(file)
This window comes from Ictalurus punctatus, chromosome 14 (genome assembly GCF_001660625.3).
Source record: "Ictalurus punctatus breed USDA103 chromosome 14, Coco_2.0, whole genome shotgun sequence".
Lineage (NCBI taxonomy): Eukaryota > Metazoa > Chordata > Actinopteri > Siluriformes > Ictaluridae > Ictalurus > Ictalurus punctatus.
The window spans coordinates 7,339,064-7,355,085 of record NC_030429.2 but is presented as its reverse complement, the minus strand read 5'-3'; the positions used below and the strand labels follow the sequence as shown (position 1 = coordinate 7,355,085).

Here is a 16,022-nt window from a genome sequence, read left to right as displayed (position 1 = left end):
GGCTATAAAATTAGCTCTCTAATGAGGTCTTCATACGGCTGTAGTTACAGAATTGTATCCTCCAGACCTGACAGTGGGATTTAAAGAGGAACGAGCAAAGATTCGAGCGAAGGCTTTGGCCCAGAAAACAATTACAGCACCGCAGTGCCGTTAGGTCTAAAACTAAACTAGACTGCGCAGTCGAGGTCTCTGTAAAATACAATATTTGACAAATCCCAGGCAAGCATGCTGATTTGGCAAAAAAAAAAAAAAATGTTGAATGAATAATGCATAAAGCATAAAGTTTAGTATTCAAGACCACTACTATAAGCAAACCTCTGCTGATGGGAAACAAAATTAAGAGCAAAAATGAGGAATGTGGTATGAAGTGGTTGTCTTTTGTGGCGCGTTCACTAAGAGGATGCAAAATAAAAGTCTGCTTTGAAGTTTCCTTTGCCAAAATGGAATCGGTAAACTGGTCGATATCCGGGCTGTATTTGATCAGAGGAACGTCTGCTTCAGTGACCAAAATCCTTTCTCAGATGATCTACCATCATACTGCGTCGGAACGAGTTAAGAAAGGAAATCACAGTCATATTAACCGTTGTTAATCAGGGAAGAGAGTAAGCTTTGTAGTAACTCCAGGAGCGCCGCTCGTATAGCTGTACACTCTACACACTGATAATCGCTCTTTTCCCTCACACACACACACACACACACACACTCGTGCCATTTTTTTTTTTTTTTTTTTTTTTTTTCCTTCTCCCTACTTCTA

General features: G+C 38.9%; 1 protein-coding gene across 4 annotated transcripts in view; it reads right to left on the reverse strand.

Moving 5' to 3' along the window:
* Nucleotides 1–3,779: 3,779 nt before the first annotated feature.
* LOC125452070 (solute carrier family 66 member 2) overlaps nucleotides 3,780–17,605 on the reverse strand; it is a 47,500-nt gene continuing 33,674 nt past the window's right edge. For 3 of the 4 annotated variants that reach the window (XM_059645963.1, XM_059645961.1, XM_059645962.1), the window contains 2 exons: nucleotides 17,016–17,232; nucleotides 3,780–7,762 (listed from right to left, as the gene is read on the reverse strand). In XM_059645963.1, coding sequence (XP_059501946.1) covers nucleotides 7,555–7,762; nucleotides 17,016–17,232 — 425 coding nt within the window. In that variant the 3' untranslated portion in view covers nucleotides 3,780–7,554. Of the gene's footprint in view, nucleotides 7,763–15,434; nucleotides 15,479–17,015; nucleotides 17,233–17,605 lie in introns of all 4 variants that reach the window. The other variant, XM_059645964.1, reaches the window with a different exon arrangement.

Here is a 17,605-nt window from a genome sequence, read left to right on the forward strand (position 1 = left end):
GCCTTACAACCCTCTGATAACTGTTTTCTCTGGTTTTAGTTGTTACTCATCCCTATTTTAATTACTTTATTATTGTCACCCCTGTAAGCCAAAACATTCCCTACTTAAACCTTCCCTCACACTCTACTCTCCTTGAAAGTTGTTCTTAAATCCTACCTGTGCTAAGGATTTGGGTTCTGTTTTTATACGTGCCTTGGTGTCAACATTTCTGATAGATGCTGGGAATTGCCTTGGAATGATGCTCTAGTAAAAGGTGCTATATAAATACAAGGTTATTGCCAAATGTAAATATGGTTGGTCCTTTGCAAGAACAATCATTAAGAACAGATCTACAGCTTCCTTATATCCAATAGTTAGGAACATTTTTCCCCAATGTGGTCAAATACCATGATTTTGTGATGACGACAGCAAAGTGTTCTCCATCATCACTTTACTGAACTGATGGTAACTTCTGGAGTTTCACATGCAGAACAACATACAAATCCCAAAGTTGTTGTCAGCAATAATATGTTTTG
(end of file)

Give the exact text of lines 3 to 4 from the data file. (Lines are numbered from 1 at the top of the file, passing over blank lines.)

Lineage (NCBI taxonomy): Eukaryota > Metazoa > Chordata > Actinopteri > Siluriformes > Ictaluridae > Ictalurus > Ictalurus punctatus.
The window spans coordinates 7,339,064-7,355,085 of record NC_030429.2 but is presented as its reverse complement, the minus strand read 5'-3'; the positions used below and the strand labels follow the sequence as shown (position 1 = coordinate 7,355,085).